The Philippines government has proposed a P5.768 trillion budget for 2024, which includes a P500-billion cash assistance program for 48 million poor families affected by the COVID-19 pandemic.
The program, called the Social Amelioration Program (SAP), aims to provide monthly cash transfers of P2,000 to P4,000 per household, depending on the region and the level of lockdown.
The SAP is an expansion of the existing cash transfer programs, such as the Pantawid Pamilyang Pilipino Program (4Ps) and the Assistance to Individuals in Crisis Situation (AICS), which have been providing emergency relief to millions of Filipinos since the onset of the pandemic in 2020.
According to the Department of Budget and Management (DBM), the SAP will cover 12 million more households than the previous programs, and will also include informal workers, self-employed, and other vulnerable groups.
The SAP is part of the government’s efforts to support the economic recovery and social protection of the country, which has been severely hit by the health crisis and the lockdown measures. The Philippines has recorded over 1.8 million COVID-19 cases and over 31,000 deaths as of December 2021, and has experienced a 9.5 percent contraction in its gross domestic product (GDP) in 2020, the worst since the 1980s.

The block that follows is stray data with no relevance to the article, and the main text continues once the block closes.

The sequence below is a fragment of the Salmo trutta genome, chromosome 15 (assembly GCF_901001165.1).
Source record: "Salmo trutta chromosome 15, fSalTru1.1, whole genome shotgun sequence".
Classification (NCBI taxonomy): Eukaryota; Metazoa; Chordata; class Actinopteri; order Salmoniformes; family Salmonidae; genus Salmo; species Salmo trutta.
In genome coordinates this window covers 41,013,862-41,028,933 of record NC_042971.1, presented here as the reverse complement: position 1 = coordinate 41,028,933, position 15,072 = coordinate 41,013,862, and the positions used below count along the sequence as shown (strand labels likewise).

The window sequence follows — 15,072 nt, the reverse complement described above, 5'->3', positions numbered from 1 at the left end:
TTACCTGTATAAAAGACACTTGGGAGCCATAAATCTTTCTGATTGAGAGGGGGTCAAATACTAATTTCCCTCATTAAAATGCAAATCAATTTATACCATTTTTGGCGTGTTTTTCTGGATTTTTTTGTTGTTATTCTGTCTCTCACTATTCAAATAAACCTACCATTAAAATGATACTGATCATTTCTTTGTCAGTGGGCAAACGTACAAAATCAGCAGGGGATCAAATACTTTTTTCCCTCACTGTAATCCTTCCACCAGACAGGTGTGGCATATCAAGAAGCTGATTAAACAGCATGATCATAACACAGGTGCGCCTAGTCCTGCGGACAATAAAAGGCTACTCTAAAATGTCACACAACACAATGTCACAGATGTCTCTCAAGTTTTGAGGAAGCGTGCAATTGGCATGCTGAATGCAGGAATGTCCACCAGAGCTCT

The DBM said that the 2024 budget, which is 11.5 percent higher than the 2023 budget, will prioritize the health sector, the education sector, and the infrastructure sector, as well as the implementation of the COVID-19 vaccination program, which aims to inoculate 70 percent of the population by the end of 2022.
The DBM also said that the budget will be financed by a combination of tax revenues, borrowings, and asset sales, and will maintain a fiscal deficit of 7.5 percent of GDP.
The 2024 budget proposal has been submitted to the Congress for deliberation and approval. The House of Representatives has vowed to pass the budget before the end of the year, while the Senate has expressed its support for the budget, especially the SAP.
However, some lawmakers and civil society groups have also raised some concerns and suggestions regarding the budget, such as the need for more transparency, accountability, and efficiency in the spending and delivery of the funds, as well as the need for more consultation and participation of the stakeholders and beneficiaries.